New mouse models can help scientists study a rare disease, called SECISBP2 syndrome, which causes abnormal thyroid hormone metabolism, delayed bone maturation and other abnormal characteristics that vary by individual, according to new data presented at the 82nd Annual Meeting of the American Thyroid Association (ATA) in Québec City, Québec, Canada.
“SECISBP2 syndrome has confounded the scientific community. New approaches to study the biological underpinnings of SECISBP2 syndrome are thus critical to truly make progress against this disorder,” says Douglas Forrest, of the National Institute of Diabetes and Digestive and Kidney Diseases.
SECISBP2 syndrome is caused by an atypical resistance to thyroid hormone. In patients with this disease, aberrant thyroid hormone levels (high T4, low T3, elevated rT3 and high-to-normal TSH) indicate a defect in deiodinase-dependent thyroid hormone metabolism. Findings of reduced concentrations of plasma selenoproteins suggested a generalized defect of selenoprotein biosynthesis and led to the identification of mutations in the SECISBP2 gene. SECISBP2 is thought to play an essential role for selenoprotein biosynthesis. Mutations in the SECISBP2 gene lead to reduced expression of selenoproteins and cause a syndrome with relatively mild to more severe phenotypes.
A team of researchers led by Sandra Seeher at the Institut für Experimentelle Endokrinologie, Charité - Universitätsmedizin Berlin, set out to create mouse models to test whether Secisbp2 is essential for selenoprotein biosynthesis and to study the consequences of Secisbp2 deletion in tissues and the whole organism.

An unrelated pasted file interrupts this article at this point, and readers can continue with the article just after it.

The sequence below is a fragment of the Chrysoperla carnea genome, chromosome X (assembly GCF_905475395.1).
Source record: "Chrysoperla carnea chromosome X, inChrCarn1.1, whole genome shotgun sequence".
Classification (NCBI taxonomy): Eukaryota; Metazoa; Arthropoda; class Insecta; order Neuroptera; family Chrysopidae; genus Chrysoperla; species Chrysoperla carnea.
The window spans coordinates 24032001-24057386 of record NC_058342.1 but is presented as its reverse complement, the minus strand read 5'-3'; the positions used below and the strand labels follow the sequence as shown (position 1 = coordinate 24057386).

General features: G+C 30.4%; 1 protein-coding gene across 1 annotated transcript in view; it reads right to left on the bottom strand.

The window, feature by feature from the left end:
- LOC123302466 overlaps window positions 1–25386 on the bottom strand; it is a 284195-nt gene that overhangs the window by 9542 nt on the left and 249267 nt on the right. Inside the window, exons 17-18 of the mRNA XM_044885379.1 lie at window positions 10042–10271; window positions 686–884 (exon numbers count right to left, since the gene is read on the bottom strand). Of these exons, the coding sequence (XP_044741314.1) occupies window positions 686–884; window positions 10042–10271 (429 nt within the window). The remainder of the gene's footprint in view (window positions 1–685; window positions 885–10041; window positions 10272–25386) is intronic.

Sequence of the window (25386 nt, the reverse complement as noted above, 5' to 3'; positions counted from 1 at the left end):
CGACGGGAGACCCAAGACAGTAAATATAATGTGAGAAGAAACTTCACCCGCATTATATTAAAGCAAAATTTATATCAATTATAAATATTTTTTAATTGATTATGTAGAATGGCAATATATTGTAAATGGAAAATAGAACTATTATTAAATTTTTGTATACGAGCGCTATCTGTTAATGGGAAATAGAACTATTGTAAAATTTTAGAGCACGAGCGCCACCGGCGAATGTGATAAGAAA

Researchers found that the necessity of Secisbp2, using a constitutional knockout, leads to early embryonic lethality. Nevertheless, Secisbp2 heterozygotes have no obvious phenotype; they are fertile and their thyroid function tests are normal. Biochemical analysis revealed only minimal changes in selenoprotein expression. Hepatocyte-specific Secisbp2 knockout mice also appear normal, but show a dramatic reduction of hepatic selenoprotein expression. Neuron-specific Secisbp2 knockout mice have a more severe phenotype and survive for approximately three weeks. They are smaller and weigh less than their wild-type littermates, and exhibit a marked movement phenotype with an awkward, broad based and dystonic gait. Immunohistochemical stainings demonstrated a specific loss of parvalbumin-positive interneurons in somatosensory cortex and hippocampus. Researchers then compared Secisbp2 mice with similar mouse models lacking tRNA[Ser]Sec. They found that the phenotypes, as well as the consequences on selenoprotein level of our Secisbp2 mice are milder than in tRNA[Ser]Sec knockout mice. Research therefore intend to alternative factors that could compensate for Secisbp2 function.